The CIMA qualification is not essential to success in most areas of consulting. It is also a reasonably significant time commitment (depending on how you study and how much study leave your firm allows).
However, I would recomend the qualification to any consulting graduate for a number of reasons.
- Differentiation on the job market. For the reasons given above, most people do not choose to study CIMA. In a growing pool of generalists, the qualification will differentiate you when applying for new roles outside your firm and also open up other opportunities.
- Differentiation internally. Particularly the financial accounts modules. Understanding performance ratios and interpreting balance sheets is a real technical skill that most consultants don't have. This may not differentiate you day to day, but you will be more confident in this area when it arises. It could also protect you in a downturn.
- On the job performance. Obviously it's aimed at a wide range of students so you may find some of the earlier modules quite basic. However, it's excellent problem solving practice and aside from the 'accounts' modules, other content is very relevant to most day to day consulting roles. It will be particularly useful if your degree is not specifically business/economics.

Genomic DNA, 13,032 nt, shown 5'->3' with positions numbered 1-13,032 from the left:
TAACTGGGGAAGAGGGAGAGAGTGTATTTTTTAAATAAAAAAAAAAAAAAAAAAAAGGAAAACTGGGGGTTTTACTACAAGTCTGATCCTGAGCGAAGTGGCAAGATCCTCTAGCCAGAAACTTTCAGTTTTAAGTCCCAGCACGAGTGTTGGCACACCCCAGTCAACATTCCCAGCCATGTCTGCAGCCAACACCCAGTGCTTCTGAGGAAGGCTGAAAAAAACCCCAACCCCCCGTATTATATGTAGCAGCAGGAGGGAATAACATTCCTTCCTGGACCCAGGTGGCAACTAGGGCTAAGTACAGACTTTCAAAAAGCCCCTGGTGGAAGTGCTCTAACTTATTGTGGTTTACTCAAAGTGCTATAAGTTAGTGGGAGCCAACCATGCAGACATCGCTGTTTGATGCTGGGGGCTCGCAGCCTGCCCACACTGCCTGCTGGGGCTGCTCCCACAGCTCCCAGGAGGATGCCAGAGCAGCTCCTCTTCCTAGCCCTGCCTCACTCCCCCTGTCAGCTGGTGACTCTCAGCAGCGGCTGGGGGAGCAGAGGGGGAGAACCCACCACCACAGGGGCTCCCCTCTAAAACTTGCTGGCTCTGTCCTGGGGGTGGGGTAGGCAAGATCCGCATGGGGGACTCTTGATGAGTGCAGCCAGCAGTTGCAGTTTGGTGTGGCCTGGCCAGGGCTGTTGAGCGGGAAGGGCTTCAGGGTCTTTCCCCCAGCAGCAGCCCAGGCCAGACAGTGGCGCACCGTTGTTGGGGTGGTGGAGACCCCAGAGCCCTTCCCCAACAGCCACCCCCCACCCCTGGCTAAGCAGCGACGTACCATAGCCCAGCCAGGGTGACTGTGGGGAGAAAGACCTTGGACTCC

- Job satisfaction. Consulting grads more than most will find themselves worrying about where they're heading. In my experience, studying CIMA provided some direction and satisfied me that, coupled with my project experience, I will be respected in business after finishing the grad scheme.
Obviously, it's not guaranteed that you will experience all or any of these benefits. Just remember that CIMA is more likely to have an indirect impact on your career (you're not an accountant afterall), but you might just enjoy learning something again.